Could Eating Too Much Soy Be Bad for You?

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School lunch programs across the country are even adding soy to hamburger patties. But animal studies suggest that eating large amounts of those estrogenic compounds might reduce fertility in women, trigger premature puberty and disrupt development of fetuses and children. Although most studies looking at the hormone-disrupting properties of genistein , the main isoflavone in soy, have been conducted in rodents, many scientists believe the findings may be relevant to humans as well.

More definitive answers, she said, may lay ahead in future long-term human studies. Soy consumption in the U. Clinical studies have shown that eating soy can lower cholesterol as well as the risk for certain types of breast and prostate cancer. But Newbold and other researchers are not convinced that eating more soy is healthy for everyone. Infants fed soy formula ingest six to 11 times more genistein on a bodyweight basis than the level known to cause hormonal effects in adults.

In some lab studies, animals were fed doses similar to what people might get from a high-soy diet, which would be roughly 25 or more grams per day. Blood levels of genistein in people eating a lot of soy are generally in the range of one to five micromoles, or about one milligram of genistein circulating in the body of an average adult.

One study showed that genistein led to reduced fertility and abnormal embryo development in female mice. They were fed one to ten micromoles in their drinking water for four days. The highest doses were associated with fewer eggs that were successfully fertilized and increased cell death in developing embryos. In another study, young female rats were fed high, medium, or low doses of genistein.

Those fed the largest quantities from birth to weaning had reproductive effects later, including early puberty and irregular estrous cycles similar to the menstrual cycle in humans. There are several natural sweeteners that are preferred instead of the chemically prepared sugar which is common in most houses.

There are people who prefer using honey instead of any other natural products of the same type. However, maple syrup is considered to be a better option given its low-calorie count, as compared to honey. Maple syrup is prepared from the sugary sap of the maple tree.

The preparation involves a tapping or piercing of tree to obtain this sap. These trees accumulate starch in their roots and trunks, especially in the period that precedes winter. The long accumulation of this starch makes it easy to convert it from the original state to sugar.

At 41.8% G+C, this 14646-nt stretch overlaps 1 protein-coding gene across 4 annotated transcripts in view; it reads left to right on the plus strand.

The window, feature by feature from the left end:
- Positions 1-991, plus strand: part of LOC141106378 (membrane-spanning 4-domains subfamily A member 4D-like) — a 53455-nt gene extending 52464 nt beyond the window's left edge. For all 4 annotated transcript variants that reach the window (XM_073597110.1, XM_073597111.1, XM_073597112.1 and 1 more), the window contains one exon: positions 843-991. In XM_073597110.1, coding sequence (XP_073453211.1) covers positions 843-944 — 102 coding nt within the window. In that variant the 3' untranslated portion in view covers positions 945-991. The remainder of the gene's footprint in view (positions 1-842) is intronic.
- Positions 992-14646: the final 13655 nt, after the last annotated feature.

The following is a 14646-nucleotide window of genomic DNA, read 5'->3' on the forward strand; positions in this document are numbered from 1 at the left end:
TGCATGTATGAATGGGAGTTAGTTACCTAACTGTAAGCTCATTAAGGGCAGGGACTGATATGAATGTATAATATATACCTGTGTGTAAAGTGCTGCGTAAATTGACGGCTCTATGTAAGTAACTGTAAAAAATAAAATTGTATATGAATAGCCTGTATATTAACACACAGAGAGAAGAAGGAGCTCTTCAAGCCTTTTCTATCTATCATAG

During the spring season, the sugar rises and mixes with water to form a sap which is ready for collection or harvesting. Since the sap contains a high water ratio, it has to undergo processing for the water to evaporate, leaving behind the concentrated, thick syrup. This final product is arrived at through a heating process.

The entire process does not involve any use of chemical additives, preservatives, or agents. The Native Americans are said to have discovered that sap from maple trees could be processed to make maple syrup. The nutrients found in maple syrup include energy, water, protein , fat, carbohydrates , and sugars. In terms of minerals , it contains calcium , iron , magnesium , phosphorus , sodium , potassium , and zinc.

Maple syrup is not only tempting and yummy but is also a hoarder of ample health benefits. Maple syrup has various antioxidant properties that are essential for healthy living.

Article last updated by Adam Felman on Thu 26 July All references are available in the References tab. Serum vitamin A and beta-carotene levels in children with asthma. Journal of Asthma, 46 7 , Prospective study of intake of fruits, vegetables, vitamins, and carotenoids and risk of age-related maculopathy. Sodium and potassium intakes among US adults: American Journal of Clinical Nutrition, 96 3 , Inverse associations between serum concentrations of zeaxanthin and other carotenoids and colorectal neoplasm in Japanese.

International Journal of Clinical Oncology, 19 1 , Properties and therapeutic application of bromelain. Antioxidants and infertility treatment, the role of Satureja Khuzaestanica: Iranian Journal of Reproductive Medicine, 9 2 , Effect of carotene and lycopene on the risk of prostate cancer: PLoS One, 10 9 , e Plasma and dietary carotenoids, and the risk of prostate cancer: A nested case-control study [Abstract].

Cancer Epidemiology, Biomarkers, and Prevention, 13 2 , Sodium and potassium intake and mortality among US adults: MNT is the registered trade mark of Healthline Media.

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